The Aquatic Songbird that Makes a Splash

An American dipper surveys its territory from a mossy rock by Chico Creek.
An American dipper surveys its territory from a mossy rock by Chico Creek.

Songbirds are not just frequent visitors to gardens and birdhouses. They are everywhere. Some species, like the dark-eyed junco, are ubiquitous, adapting to various environments. But others have special habitat requirements. For example, marsh wrens need marshes and sagebrush sparrows need sagebrush.

A songbird splashing in shallow water is a common sight. But is it normal for a songbird to go swimming in a swiftly moving stream? For one species, it’s the only life it knows. That bird is North America’s only aquatic songbird, the remarkable American dipper.

Those not familiar with the lifestyle of the bird formerly known as a “water ouzel” may be surprised at what they see when viewing an American dipper for the first time. One woman, upon seeing her first dipper, cried out to a park ranger that a bird was trying to kill itself by leaping into a creek. The truth is, the bird was just looking for a snack.

American dippers feed primarily upon aquatic insects and larvae, fish eggs and small fish. Aided by long legs and claws, they forage underwater by walking along the streambed of icy creeks and mountain rivers, picking tasty morsels from the pebbles. Although they do not have webbed feet, dippers are skilled swimmers and use their wings as propellers.

To survive in frigid water, dippers possess an array of unique features not found on other songbirds. They have a thick layer of waterproof down for insulation and glands that secrete an oily wax to increase the water resistance of their feathers.

Like goggles, a third eyelid allows dippers to see underwater. Special scales slide over the nostrils when they dive. With a capacity for high oxygen levels, dippers can hold their breath up to 15 seconds while foraging beneath the surface.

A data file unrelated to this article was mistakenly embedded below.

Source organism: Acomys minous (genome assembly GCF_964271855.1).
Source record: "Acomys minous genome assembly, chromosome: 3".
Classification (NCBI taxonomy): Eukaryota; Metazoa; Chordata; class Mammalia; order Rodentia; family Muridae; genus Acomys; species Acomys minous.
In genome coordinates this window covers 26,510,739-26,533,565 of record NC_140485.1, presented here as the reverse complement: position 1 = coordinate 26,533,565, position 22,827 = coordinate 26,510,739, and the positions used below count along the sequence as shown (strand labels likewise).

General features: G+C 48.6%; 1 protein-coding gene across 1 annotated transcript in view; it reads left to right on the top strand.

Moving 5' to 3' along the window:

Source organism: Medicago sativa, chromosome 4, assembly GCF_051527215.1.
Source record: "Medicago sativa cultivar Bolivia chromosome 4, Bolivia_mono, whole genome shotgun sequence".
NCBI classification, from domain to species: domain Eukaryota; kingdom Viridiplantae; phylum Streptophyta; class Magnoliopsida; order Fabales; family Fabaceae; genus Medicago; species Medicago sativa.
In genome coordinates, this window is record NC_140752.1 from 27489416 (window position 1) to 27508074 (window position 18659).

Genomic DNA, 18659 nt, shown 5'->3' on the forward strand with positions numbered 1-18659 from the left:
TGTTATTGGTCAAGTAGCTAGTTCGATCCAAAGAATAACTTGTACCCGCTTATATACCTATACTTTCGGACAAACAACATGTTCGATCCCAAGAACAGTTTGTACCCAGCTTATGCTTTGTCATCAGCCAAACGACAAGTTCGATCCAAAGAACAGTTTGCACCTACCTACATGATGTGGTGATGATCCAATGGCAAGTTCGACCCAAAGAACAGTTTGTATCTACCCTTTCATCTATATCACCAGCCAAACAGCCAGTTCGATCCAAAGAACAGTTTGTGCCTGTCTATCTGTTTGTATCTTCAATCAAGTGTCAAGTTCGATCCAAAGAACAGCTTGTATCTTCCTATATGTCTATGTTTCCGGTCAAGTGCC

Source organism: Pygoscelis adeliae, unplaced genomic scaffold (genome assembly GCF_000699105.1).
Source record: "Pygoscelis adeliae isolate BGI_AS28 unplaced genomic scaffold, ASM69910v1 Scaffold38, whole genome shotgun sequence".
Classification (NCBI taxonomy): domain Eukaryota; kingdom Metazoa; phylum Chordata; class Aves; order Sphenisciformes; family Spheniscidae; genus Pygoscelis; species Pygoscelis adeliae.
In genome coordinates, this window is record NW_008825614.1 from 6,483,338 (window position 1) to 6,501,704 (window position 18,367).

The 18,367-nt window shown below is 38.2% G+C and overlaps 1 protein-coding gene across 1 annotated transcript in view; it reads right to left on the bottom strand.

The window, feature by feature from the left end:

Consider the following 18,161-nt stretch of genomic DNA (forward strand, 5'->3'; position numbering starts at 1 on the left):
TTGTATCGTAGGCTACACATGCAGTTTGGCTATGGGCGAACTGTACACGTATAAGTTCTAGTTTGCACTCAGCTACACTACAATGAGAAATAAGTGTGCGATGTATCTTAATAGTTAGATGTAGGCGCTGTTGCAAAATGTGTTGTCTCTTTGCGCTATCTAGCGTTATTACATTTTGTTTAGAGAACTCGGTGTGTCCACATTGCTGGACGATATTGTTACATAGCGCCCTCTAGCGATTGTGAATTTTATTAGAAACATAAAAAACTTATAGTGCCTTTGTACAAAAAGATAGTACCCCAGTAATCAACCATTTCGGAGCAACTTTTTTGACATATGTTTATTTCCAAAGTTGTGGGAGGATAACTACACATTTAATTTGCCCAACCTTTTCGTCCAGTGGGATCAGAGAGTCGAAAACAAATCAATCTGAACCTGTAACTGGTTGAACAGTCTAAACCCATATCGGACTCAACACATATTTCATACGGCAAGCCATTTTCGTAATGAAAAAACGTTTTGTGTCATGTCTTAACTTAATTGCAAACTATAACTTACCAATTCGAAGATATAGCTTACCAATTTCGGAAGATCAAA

In between dives, the American dipper stands on a boulder that is being pounded by the raging current. It is from this position that the dipper acquires its name. While perched, dippers are known to constantly bob, or dip, up and down. The dipping may be a form of communication. When alarmed, a dipper increases its bobbing.

An American dipper finds a tasty salmon egg in Chico Creek near Bremerton.
An American dipper finds a tasty salmon egg in Chico Creek near Bremerton.

American dippers build mossy dome nests on banks and rocky streamside ledges. Behind a waterfall is an ideal nest site. Both parents care for the brood of four or five chicks.

The dipper’s high-pitched song is loud enough to be heard above the rushing water. About the size of a blackbird, the dipper lacks spectacular plumage. Its slate-gray body and slightly brown head are somewhat drab in appearance. A plump shape and short tail enhance the dipper’s endearing personality.

The American dipper’s unique behavior makes it a fan favorite among birders. John Muir, naturalist and pioneer of conservation, was particularly fond of the American dippers he watched in Yosemite National Park.

In his field notes, he once wrote, “Not web-footed, yet he dives fearlessly into foaming rapids, seeming to take the greater delight the more boisterous the stream.” As Muir observed, dippers seem to enjoy the thrills of life on the river’s edge, making them especially fun to watch.

Not found in central or eastern states, the American dipper is a bird of the West. As North America’s only species of dipper (there are five in the world), it’s often high on the list of birds that visitors to Washington hope to see.

Another interesting fact about American dippers is that when nature calls, they will not answer while in the water. Instead, they retreat to the shore or an exposed rock or log.

Why is this worth mentioning? By leaving their calling cards, American dippers tell us where they have been, which can make all the difference when trying to locate one.

When scanning probable dipper habitat, if the bobbing bird is missing in action, look for droppings on the rocks and logs in the stream. If there is none, continue the search somewhere else.

If you see the whitewash, but no bird, be patient. Dippers fly low over the water, so one may soon swoop in.

Like the salmon that inhabit their ecosystem, American dippers are indicator species. Stream pollutants such as fertilizers, pesticides and oil kill aquatic insects. Healthy streams produce prey for both salmon and dippers. Therefore, conservation efforts that benefit salmon are good for dippers too.

Late fall and winter offer the best viewing of American dippers in West Sound, as the creeks are filled with rainwater. Any rocky stream offers the possibility of seeing one, but the most reliable local spots include the salmon viewing areas along Chico and Dickerson creeks near Bremerton and Fish Park in Poulsbo.

If you like two-for-one deals, go see the annual migration of salmon as they swim upstream to their spawning grounds. And while you are there, keep an eye out for West Sound’s one-of-a-kind aquatic songbird.